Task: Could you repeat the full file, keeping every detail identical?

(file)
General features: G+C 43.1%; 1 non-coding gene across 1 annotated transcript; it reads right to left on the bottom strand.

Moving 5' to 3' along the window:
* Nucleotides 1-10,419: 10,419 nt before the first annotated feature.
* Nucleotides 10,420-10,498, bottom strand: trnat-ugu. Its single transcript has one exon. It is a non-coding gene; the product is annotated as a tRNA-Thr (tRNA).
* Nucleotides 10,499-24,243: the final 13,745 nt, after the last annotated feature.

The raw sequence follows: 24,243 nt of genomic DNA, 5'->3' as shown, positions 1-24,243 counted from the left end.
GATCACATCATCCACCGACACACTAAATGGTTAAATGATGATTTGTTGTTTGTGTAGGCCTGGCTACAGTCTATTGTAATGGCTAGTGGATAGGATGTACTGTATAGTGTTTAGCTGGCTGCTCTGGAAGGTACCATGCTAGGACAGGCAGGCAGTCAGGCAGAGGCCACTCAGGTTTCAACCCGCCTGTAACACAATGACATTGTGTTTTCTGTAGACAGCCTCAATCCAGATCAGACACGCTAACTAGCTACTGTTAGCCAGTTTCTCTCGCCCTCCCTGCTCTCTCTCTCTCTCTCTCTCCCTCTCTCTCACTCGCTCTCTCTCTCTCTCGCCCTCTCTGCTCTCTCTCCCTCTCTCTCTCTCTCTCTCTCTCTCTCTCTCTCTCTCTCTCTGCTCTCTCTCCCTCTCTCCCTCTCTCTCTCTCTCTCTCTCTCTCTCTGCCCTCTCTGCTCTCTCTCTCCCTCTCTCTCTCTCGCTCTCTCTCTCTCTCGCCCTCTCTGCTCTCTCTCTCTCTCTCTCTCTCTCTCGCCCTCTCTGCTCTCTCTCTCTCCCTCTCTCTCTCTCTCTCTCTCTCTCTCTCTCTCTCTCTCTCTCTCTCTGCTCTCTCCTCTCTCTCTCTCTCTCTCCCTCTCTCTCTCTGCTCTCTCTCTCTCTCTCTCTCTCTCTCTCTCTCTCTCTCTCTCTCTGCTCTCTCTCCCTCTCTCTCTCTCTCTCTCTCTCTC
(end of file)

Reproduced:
General features: G+C 43.1%; 1 non-coding gene across 1 annotated transcript; it reads right to left on the bottom strand.

Moving 5' to 3' along the window:
* Nucleotides 1-10,419: 10,419 nt before the first annotated feature.
* Nucleotides 10,420-10,498, bottom strand: trnat-ugu. Its single transcript has one exon. It is a non-coding gene; the product is annotated as a tRNA-Thr (tRNA).
* Nucleotides 10,499-24,243: the final 13,745 nt, after the last annotated feature.

The raw sequence follows: 24,243 nt of genomic DNA, 5'->3' as shown, positions 1-24,243 counted from the left end.
GATCACATCATCCACCGACACACTAAATGGTTAAATGATGATTTGTTGTTTGTGTAGGCCTGGCTACAGTCTATTGTAATGGCTAGTGGATAGGATGTACTGTATAGTGTTTAGCTGGCTGCTCTGGAAGGTACCATGCTAGGACAGGCAGGCAGTCAGGCAGAGGCCACTCAGGTTTCAACCCGCCTGTAACACAATGACATTGTGTTTTCTGTAGACAGCCTCAATCCAGATCAGACACGCTAACTAGCTACTGTTAGCCAGTTTCTCTCGCCCTCCCTGCTCTCTCTCTCTCTCTCTCTCCCTCTCTCTCACTCGCTCTCTCTCTCTCTCGCCCTCTCTGCTCTCTCTCCCTCTCTCTCTCTCTCTCTCTCTCTCTCTCTCTCTCTCTCTCTGCTCTCTCTCCCTCTCTCCCTCTCTCTCTCTCTCTCTCTCTCTCTCTGCCCTCTCTGCTCTCTCTCTCCCTCTCTCTCTCTCGCTCTCTCTCTCTCTCGCCCTCTCTGCTCTCTCTCTCTCTCTCTCTCTCTCTCGCCCTCTCTGCTCTCTCTCTCTCCCTCTCTCTCTCTCTCTCTCTCTCTCTCTCTCTCTCTCTCTCTCTCTCTGCTCTCTCCTCTCTCTCTCTCTCTCTCCCTCTCTCTCTCTGCTCTCTCTCTCTCTCTCTCTCTCTCTCTCTCTCTCTCTCTCTCTCTGCTCTCTCTCCCTCTCTCTCTCTCTCTCTCTCTCTC